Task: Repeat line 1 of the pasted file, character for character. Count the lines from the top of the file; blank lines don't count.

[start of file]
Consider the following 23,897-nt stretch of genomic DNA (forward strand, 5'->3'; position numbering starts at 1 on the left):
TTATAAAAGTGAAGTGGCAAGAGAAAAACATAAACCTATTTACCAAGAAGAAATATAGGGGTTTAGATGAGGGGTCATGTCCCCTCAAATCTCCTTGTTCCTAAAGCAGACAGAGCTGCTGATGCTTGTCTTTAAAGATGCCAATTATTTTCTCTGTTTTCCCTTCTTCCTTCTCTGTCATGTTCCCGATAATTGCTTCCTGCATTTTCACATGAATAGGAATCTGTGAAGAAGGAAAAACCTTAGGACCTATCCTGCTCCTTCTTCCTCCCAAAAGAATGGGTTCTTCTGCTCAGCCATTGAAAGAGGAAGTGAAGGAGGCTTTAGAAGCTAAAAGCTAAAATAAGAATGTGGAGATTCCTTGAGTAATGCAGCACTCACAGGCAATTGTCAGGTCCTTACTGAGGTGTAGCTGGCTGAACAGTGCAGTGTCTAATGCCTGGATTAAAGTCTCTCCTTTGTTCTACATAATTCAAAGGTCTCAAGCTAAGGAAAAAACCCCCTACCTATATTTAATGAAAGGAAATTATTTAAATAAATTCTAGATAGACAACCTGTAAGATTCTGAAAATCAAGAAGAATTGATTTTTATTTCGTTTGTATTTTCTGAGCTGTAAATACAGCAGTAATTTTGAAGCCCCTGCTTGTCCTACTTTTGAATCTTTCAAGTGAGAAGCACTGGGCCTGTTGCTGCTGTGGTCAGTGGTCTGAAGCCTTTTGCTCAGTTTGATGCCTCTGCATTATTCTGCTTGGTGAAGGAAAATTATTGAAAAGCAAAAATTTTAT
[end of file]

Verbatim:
Consider the following 23,897-nt stretch of genomic DNA (forward strand, 5'->3'; position numbering starts at 1 on the left):